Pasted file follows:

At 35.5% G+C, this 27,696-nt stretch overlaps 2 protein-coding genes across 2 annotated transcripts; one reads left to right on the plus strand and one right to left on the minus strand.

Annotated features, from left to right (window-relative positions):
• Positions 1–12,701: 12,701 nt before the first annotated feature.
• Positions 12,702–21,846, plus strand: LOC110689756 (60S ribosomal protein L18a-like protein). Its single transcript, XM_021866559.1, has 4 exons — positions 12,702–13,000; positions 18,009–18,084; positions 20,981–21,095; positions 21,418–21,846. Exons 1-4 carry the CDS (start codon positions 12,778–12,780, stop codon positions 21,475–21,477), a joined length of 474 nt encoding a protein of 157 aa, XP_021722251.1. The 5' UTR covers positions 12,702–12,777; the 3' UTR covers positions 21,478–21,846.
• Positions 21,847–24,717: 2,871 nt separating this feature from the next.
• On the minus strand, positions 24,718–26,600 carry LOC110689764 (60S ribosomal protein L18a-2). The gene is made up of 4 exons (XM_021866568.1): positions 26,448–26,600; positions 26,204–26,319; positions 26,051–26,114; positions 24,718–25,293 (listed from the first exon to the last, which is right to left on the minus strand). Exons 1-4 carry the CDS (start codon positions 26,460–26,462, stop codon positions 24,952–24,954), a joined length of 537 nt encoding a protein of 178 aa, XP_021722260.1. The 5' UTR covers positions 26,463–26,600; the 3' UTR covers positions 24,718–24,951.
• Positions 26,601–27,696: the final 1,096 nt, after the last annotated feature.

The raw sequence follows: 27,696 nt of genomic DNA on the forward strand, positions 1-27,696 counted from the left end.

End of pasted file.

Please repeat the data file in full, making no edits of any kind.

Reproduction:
At 35.5% G+C, this 27,696-nt stretch overlaps 2 protein-coding genes across 2 annotated transcripts; one reads left to right on the plus strand and one right to left on the minus strand.

Annotated features, from left to right (window-relative positions):
• Positions 1–12,701: 12,701 nt before the first annotated feature.
• Positions 12,702–21,846, plus strand: LOC110689756 (60S ribosomal protein L18a-like protein). Its single transcript, XM_021866559.1, has 4 exons — positions 12,702–13,000; positions 18,009–18,084; positions 20,981–21,095; positions 21,418–21,846. Exons 1-4 carry the CDS (start codon positions 12,778–12,780, stop codon positions 21,475–21,477), a joined length of 474 nt encoding a protein of 157 aa, XP_021722251.1. The 5' UTR covers positions 12,702–12,777; the 3' UTR covers positions 21,478–21,846.
• Positions 21,847–24,717: 2,871 nt separating this feature from the next.
• On the minus strand, positions 24,718–26,600 carry LOC110689764 (60S ribosomal protein L18a-2). The gene is made up of 4 exons (XM_021866568.1): positions 26,448–26,600; positions 26,204–26,319; positions 26,051–26,114; positions 24,718–25,293 (listed from the first exon to the last, which is right to left on the minus strand). Exons 1-4 carry the CDS (start codon positions 26,460–26,462, stop codon positions 24,952–24,954), a joined length of 537 nt encoding a protein of 178 aa, XP_021722260.1. The 5' UTR covers positions 26,463–26,600; the 3' UTR covers positions 24,718–24,951.
• Positions 26,601–27,696: the final 1,096 nt, after the last annotated feature.

The raw sequence follows: 27,696 nt of genomic DNA on the forward strand, positions 1-27,696 counted from the left end.